That’s the premise of an Oscar-nominated Netflix short titled, “Two Distant Strangers.” The film, written by actor and comedian Travon Free, centers around Carter James, a smart and witty Black urban hipster repeatedly reliving the same day as he wakes up in bliss, then reluctantly leaves his new sweetheart to head home to feed his dog. Or at least, he tries to head home. In the course of the 32-minute film, he keeps meeting the same menacing White cop who always assumes he must be hiding something in his backpack.
It’s a bit like the 1993 film “Groundhog Day,” where a grumpy weatherman relives Feb. 2 again and again until he gets it right. Except this version is like “Groundhog Day” meets “Hunger Games.” James wakes up each day knowing that he’s stuck in a death loop. So, he changes his route, changes his clothes, tries to be friendly and show that he’s respectable. Doesn’t matter. Boom! Each time, game over.
“Two Distant Strangers” is a potent work of cinematic fiction that captures the grimmest reality of American life right now — a never-ending, ever-growing list of unarmed Black people who have had brutal and often deadly encounters with police.
Like James, we are stuck in a cycle of deja vu. We have not even reached the end of the trial for the gruesome killing of George Floyd before we’re processing a fresh dose of police brutality. Twenty-year-old Daunte Wright shot dead by a Brooklyn Center, Minn., police officer who claims she meant to fire a taser instead of a firearm, according to the police chief. Or the December case, captured on video, that just went viral showing Caron Nazario, an Army second lieutenant, facing excessive force from Windsor, Va., cops who drew their guns, used pepper spray and threw him to the ground during a supposedly “routine” traffic stop for a missing license plate.
Free, who wrote the film shortly after Floyd was killed last year, is a former college basketball player who has written for the “Daily Show” and “Full Frontal with Samantha Bee.” Raised in Compton, he now lives in Beverly Hills and has been pulled over by police throughout Southern California while driving, walking or simply holding car keys on the street. “I wanted people to feel what I was feeling, and it got to the point where words no longer got the job done,” Free told me this week.
Carter’s repeated encounter with the menacing “Officer Merk” conjures the hideous buffet of police violence in America — he’s pulled to the ground one day, chased the next day, he’s mistaken for someone else on the street, he’s making breakfast when NYPD officers burst into the wrong apartment. This brief film is an immersive experience: You root for Carter to get home to his dog; you look the cop in the eye; you pray one day there just might be a different outcome; and every time, you lose.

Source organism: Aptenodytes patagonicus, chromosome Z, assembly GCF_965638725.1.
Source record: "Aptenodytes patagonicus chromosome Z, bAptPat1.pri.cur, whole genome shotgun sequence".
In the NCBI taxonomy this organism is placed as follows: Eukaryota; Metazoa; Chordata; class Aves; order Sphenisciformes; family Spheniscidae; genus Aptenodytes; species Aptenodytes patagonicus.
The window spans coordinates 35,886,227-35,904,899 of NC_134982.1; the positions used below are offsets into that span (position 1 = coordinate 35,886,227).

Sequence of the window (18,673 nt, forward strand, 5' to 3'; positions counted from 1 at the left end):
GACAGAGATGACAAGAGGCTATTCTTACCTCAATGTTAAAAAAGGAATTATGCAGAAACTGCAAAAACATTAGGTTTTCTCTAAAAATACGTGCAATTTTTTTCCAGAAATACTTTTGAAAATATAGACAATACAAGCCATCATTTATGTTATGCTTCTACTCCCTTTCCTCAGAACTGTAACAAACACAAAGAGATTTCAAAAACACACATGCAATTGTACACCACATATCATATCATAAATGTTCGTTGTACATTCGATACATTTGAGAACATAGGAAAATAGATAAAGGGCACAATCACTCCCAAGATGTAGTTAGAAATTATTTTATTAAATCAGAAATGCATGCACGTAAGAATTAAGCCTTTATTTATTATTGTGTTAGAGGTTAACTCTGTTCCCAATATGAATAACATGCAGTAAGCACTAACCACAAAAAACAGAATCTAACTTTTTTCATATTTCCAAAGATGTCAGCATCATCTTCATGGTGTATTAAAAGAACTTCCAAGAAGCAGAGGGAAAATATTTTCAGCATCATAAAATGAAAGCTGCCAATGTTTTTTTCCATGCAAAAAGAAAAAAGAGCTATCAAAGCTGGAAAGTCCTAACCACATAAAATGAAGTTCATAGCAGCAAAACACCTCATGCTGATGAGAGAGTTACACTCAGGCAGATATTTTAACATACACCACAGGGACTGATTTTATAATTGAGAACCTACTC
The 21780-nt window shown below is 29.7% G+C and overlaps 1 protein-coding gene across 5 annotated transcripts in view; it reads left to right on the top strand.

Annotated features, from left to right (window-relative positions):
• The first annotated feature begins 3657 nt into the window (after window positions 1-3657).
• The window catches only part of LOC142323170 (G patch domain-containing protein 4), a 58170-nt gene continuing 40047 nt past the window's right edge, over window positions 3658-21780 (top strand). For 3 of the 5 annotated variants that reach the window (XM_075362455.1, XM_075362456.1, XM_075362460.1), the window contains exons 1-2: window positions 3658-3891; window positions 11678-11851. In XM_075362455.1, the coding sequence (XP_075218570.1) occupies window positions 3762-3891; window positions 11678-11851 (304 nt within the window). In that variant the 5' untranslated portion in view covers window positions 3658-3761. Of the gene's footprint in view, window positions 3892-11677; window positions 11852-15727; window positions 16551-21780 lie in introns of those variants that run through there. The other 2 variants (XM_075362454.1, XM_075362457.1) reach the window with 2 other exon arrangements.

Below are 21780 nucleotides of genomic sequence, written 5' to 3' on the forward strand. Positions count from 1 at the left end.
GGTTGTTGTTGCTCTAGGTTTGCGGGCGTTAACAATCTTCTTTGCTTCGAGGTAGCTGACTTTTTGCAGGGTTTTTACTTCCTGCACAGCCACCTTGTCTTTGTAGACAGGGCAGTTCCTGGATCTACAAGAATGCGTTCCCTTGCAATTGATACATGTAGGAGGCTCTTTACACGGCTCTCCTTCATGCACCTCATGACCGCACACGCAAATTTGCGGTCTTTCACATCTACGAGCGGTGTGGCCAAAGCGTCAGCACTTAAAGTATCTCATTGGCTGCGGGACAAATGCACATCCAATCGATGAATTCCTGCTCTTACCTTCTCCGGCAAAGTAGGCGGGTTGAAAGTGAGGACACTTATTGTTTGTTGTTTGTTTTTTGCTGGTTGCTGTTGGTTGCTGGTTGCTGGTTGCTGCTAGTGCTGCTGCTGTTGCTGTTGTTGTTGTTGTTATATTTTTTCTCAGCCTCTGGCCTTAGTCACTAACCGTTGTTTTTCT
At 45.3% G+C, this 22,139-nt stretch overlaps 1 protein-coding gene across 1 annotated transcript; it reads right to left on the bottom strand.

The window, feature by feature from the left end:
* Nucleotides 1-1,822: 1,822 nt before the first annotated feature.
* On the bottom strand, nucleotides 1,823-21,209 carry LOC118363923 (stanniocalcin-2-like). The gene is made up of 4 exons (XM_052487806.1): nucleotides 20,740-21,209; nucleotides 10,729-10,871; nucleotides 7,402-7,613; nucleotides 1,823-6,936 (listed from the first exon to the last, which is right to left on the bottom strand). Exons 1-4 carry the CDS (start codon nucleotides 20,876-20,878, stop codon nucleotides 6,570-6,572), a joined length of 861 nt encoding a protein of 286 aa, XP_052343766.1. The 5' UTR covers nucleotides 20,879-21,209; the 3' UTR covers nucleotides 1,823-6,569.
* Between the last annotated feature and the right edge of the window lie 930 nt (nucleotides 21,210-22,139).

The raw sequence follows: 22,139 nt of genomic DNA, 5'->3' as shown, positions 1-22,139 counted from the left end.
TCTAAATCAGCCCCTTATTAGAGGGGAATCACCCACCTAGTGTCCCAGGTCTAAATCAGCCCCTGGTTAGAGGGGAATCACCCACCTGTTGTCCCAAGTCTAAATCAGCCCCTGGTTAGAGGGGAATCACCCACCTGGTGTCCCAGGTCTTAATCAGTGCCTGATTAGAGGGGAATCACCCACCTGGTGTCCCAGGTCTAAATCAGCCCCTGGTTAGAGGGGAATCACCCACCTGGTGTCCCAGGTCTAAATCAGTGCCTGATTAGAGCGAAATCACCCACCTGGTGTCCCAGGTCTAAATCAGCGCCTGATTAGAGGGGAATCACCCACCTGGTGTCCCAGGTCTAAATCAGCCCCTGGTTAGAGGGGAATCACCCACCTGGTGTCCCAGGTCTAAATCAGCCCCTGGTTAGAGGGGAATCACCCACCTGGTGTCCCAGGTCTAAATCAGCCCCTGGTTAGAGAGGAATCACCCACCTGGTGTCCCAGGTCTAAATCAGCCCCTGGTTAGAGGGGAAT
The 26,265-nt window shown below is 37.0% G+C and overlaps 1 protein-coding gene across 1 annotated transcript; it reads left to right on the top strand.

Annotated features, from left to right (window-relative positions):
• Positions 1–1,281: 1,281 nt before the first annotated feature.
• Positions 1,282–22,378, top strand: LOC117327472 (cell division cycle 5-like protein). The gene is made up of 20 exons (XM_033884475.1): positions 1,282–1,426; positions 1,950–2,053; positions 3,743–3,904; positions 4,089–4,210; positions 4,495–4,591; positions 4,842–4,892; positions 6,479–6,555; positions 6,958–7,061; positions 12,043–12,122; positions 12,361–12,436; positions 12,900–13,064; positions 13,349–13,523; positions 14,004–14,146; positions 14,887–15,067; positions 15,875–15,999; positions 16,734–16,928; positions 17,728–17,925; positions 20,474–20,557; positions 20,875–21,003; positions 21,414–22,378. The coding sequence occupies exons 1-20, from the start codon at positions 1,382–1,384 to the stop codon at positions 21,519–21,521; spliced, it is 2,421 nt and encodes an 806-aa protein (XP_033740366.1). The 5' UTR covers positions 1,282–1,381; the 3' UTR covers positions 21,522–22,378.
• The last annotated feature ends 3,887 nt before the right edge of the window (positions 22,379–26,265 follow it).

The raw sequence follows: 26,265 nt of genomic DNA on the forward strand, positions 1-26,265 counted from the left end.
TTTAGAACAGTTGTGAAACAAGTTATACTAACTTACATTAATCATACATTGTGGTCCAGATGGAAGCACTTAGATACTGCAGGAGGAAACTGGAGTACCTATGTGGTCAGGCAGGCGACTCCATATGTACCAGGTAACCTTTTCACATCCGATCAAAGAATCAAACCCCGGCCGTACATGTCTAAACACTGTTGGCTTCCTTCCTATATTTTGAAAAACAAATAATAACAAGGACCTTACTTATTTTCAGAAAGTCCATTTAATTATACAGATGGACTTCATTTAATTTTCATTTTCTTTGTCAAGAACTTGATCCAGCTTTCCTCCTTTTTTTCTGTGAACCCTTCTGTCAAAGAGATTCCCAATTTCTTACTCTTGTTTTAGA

Midnight basketball and community policing won’t lift us out of his hell. The kid and the cop are like the Scorpion and the Frog, two creatures whose shared survival in crossing a stream depends on the scorpion repressing his instinct to attack. The scorpion can’t do it. He stings the frog knowing it will doom both of them because, as the fable holds, it’s just the nature of the beast.
We will never escape the infinite loop of death and trauma until we accept the fact that American policing was born out of a system that was established to protect the tenets of white supremacy and control the movements and aspirations of Black and brown communities that might threaten that status quo. This may not be the mandate of police work today, but it is its origin story. Until we admit and remove the vestiges of that history, we are doomed to live inside this tragic spin cycle.
“Two Distant Strangers” is one of the five Oscar nominees in the category of live-action short. I hope Free and his co-director, Martin Desmond Roe, snag a statuette. But they’ve already won something bigger. Free says police departments in Miami, Los Angeles and elsewhere are looking for ways to use this film in training and to foster deeper discussions around reform.
Free wrote this film because he wanted people to understand the constant fear of being surveilled, judged, bullied and then deified after death through hashtag eulogy. But to make real progress, police officers must also do what the scorpion could not. They must change the nature of the beast.
An earlier version of this article misidentified the city in which Caron Nazario was detained by police officers. It was Windsor, Va. This version has been updated.